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From al...@apache.org
Subject [beam] branch master updated: Update fixed and sliding window examples to be consistent with the figures
Date Fri, 04 Oct 2019 16:45:47 GMT
This is an automated email from the ASF dual-hosted git repository.

altay pushed a commit to branch master
in repository https://gitbox.apache.org/repos/asf/beam.git


The following commit(s) were added to refs/heads/master by this push:
     new 2d42592  Update fixed and sliding window examples to be consistent with the figures
     new 37e8926  Merge pull request #9468 from ageron/patch-1
2d42592 is described below

commit 2d425926e782be1de303c8114fb762fdc732d1aa
Author: Aurélien Geron <ageron@users.noreply.github.com>
AuthorDate: Wed Sep 4 10:53:44 2019 +0800

    Update fixed and sliding window examples to be consistent with the figures
---
 website/src/documentation/programming-guide.md | 20 ++++++++++----------
 1 file changed, 10 insertions(+), 10 deletions(-)

diff --git a/website/src/documentation/programming-guide.md b/website/src/documentation/programming-guide.md
index 187d7db..5731d13 100644
--- a/website/src/documentation/programming-guide.md
+++ b/website/src/documentation/programming-guide.md
@@ -2380,14 +2380,14 @@ windows.
 
 The simplest form of windowing is using **fixed time windows**: given a
 timestamped `PCollection` which might be continuously updating, each window
-might capture (for example) all elements with timestamps that fall into a five
-minute interval.
+might capture (for example) all elements with timestamps that fall into a 30
+second interval.
 
 A fixed time window represents a consistent duration, non overlapping time
-interval in the data stream. Consider windows with a five-minute duration: all
+interval in the data stream. Consider windows with a 30 second duration: all
 of the elements in your unbounded `PCollection` with timestamp values from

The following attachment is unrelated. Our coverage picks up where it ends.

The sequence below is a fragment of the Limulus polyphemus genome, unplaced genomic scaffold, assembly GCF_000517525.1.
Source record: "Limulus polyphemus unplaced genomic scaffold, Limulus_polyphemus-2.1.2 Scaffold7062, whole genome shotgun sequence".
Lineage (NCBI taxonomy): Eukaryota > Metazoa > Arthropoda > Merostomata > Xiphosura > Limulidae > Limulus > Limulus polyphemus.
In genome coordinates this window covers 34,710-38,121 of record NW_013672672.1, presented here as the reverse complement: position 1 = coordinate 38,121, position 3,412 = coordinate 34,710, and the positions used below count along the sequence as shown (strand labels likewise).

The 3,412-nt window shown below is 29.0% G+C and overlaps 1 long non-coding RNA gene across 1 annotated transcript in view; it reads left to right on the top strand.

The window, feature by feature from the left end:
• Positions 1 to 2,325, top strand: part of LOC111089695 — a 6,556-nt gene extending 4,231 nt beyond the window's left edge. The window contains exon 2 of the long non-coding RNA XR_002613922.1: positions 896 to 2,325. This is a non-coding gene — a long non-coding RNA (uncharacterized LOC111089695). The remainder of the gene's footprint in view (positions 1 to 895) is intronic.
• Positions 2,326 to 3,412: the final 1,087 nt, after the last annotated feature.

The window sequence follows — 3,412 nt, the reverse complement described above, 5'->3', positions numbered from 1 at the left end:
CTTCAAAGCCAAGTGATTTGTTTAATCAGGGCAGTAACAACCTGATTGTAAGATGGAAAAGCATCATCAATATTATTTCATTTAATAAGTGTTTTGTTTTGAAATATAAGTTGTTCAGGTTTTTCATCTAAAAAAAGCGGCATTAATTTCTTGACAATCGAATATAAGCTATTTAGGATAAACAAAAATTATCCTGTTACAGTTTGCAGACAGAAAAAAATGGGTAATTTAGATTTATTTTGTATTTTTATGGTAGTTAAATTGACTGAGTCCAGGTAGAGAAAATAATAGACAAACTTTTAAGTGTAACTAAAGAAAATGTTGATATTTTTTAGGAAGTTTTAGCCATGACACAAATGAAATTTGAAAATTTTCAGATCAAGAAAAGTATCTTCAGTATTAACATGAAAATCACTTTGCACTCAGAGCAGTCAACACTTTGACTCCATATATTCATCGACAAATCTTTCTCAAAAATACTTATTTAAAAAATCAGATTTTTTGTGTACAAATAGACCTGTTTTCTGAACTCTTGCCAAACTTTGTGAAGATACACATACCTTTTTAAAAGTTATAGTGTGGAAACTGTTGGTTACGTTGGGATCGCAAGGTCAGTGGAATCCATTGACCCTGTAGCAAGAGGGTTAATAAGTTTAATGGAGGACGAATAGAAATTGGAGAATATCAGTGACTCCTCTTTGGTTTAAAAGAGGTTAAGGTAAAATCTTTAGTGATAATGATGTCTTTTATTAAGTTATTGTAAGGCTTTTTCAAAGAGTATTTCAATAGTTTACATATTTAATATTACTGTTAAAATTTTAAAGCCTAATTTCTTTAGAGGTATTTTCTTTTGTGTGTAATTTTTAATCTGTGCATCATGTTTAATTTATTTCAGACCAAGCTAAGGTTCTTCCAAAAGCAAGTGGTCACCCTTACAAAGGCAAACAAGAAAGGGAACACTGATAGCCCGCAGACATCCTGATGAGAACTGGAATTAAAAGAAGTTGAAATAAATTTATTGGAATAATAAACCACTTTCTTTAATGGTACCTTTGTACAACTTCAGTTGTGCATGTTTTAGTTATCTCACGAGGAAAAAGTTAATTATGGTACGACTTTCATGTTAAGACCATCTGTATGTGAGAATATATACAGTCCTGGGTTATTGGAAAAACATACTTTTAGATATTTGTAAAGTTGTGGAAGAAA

-0:00:00 up to (but not including) 0:05:00 belong to the first window, elements
-with timestamp values from 0:05:00 up to (but not including) 0:10:00 belong to
+0:00:00 up to (but not including) 0:00:30 belong to the first window, elements
+with timestamp values from 0:00:30 up to (but not including) 0:01:00 belong to
 the second window, and so on.
 
 ![Diagram of fixed time windows, 30s in duration]({{ "/images/fixed-time-windows.png" | prepend:
site.baseurl }} "Fixed time windows, 30s in duration")
@@ -2398,15 +2398,15 @@ the second window, and so on.
 
 A **sliding time window** also represents time intervals in the data stream;
 however, sliding time windows can overlap. For example, each window might
-capture five minutes worth of data, but a new window starts every ten seconds.
+capture 60 seconds worth of data, but a new window starts every 30 seconds.
 The frequency with which sliding windows begin is called the _period_.
-Therefore, our example would have a window _duration_ of five minutes and a
-_period_ of ten seconds.
+Therefore, our example would have a window _duration_ of 60 seconds and a
+_period_ of 30 seconds.
 
 Because multiple windows overlap, most elements in a data set will belong to
 more than one window. This kind of windowing is useful for taking running
 averages of data; using sliding time windows, you can compute a running average
-of the past five minutes' worth of data, updated every ten seconds, in our
+of the past 60 seconds' worth of data, updated every 30 seconds, in our
 example.
 
 ![Diagram of sliding time windows, with 1 minute window duration and 30s window period]({{
"/images/sliding-time-windows.png" | prepend: site.baseurl }} "Sliding time windows, with
1 minute window duration and 30s window period")
@@ -3095,4 +3095,4 @@ public class MyMetricsDoFn extends DoFn<Integer, Integer> {
     context.output(context.element());
   }
 }
-```
\ No newline at end of file
+```


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